Imperfect Heroes

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"Of all the forms of inequality, injustice in health care is the most shocking and inhumane.—Martin Luther King, Jr.

It wouldn't be fair to describe John Dittmer's "The Good Doctors: The Medical Committee for Human Rights and the Struggle for Social Justice in Health Care" (Bloomsbury Press, 2009, $30) as a story about failure, but it does reveal some harsh, Calvinist truths about what it means to stand up for social justice. Like "Local People," Dittmer's Bancroft Prize-winning history of the Civil Rights Movement, it portrays fallible human beings who didn't always get along, didn't always know what they were doing, and still managed to accomplish something. Although he's describing a small group of accomplished, extremely well-educated and compassionate people—physicians dedicated to desegregation, civil rights and universal health care—Dittmer describes a host of scenarios that today's activists may find familiar: petty grudges, poorly attended rallies, unpaid restaurant bills, naiveté and the general sense that things are not coming together as well as anyone had planned.

Dittmer describes a Medical Committee for Human Rights consisting of courageous but imperfect people who found something they believed in and then watched their organization slowly lose its influence and ultimately fall apart due to money, politics and internal drama.

However, they still accomplished amazing things and emerged on the right side of history—while so many of their quieter and more respected colleagues in the national medical leadership, proudly above the fray at the time, maintained their credibility by becoming increasingly complicit in the deadly oppression of the poor.

Dittmer clearly does not belong to the "they don't make 'em like that anymore" school of thought. The ruthless honesty of Dittmer's biographies reveals a truth that today's activists need to hear: that nobody is really qualified to be an activist. In other words, they make 'em exactly the way they used to. Dittmer excels at describing not only the fallible humanity of our heroes, but also the unchallenged credibility of our villains.

Case in point: It is now widely known that southern affiliates of the American Medical Association often excluded black physicians prior to and during the civil-rights era, but when the MCHR was founded in 1964, even the National Medical Association, a historically black counterpart to the AMA, refused to directly confront this reality. Although the AMA finally banned segregation in 1968, it was not until 40 years later in a 2008 apology, that the AMA formally acknowledged that this segregation had ever existed. The anti-segregation position of the MCHR now seems like the only reasonable position to take, but a half-century ago, advocating this position would have marked someone as a crackpot. MCHR members had the courage to sound like crackpots, and Dittmer does a good job of conveying what they faced.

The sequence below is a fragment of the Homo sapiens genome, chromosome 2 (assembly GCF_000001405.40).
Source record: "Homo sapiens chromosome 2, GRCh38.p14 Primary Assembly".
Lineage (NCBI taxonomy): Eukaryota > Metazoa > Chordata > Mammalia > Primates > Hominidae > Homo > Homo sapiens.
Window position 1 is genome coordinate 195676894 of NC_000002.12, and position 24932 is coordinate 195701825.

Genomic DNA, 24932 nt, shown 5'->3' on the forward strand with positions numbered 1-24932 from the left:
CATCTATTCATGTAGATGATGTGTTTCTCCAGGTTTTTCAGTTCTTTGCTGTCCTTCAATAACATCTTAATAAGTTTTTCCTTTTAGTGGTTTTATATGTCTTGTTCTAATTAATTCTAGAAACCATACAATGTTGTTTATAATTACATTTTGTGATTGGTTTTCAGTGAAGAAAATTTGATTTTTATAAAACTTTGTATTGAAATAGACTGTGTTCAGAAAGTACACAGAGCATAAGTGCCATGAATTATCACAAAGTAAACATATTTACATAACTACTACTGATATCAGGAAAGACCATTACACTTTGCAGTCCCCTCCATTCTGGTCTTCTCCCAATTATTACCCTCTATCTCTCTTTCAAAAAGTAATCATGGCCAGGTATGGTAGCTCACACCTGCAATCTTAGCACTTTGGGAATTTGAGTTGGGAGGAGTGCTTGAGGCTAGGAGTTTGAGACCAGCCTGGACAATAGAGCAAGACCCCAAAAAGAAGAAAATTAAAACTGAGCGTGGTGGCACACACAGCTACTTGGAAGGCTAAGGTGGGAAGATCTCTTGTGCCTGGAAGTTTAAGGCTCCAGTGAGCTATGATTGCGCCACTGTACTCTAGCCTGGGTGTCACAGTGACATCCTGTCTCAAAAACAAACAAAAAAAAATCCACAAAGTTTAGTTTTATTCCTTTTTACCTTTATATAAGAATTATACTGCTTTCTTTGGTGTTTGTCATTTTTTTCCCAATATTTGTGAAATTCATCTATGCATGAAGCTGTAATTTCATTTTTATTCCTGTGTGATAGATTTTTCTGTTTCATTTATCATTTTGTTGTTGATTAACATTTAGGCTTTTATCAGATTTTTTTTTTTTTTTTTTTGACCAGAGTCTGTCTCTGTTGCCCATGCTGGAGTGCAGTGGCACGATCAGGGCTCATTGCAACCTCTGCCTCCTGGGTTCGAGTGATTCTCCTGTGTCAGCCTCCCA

While the MCHR folded, many of the activists who comprised it continued their mission in other ways. In the final chapter, Dittmer briefly mentions how one former MCHR activist, Dr. Aaron Priestley, had the idea to convert the commercially failing Jackson Mall into a comprehensive medical facility serving the urban poor. Encountering some initial resistance, he won a $350,000 Genius Grant from the MacArthur Foundation in 1993 and began soliciting donors. Two years later, his project—the Jackson Medical Mall—opened.

His efforts reflect a natural continuation of the MCHR's commitment to universal health care, which has been broadly recognized as a basic human rights goal since its inclusion in the U.N. Declaration of Human Rights in 1948. The United States stands alone as the only industrialized democracy in the world to treat health care as a privilege rather than a right, making it financially inaccessible to 43 million people and subjecting 38 million Medicaid recipients to an inadequate standard of care. The disparity the MCHR attempted to address by desegregating health services in the South remains.

Although the MCHR is long gone, its work continues—made up of the same kinds of imperfect heroes who founded the organization 45 years ago. We can become heroes, too, if we're imperfect enough to join them.

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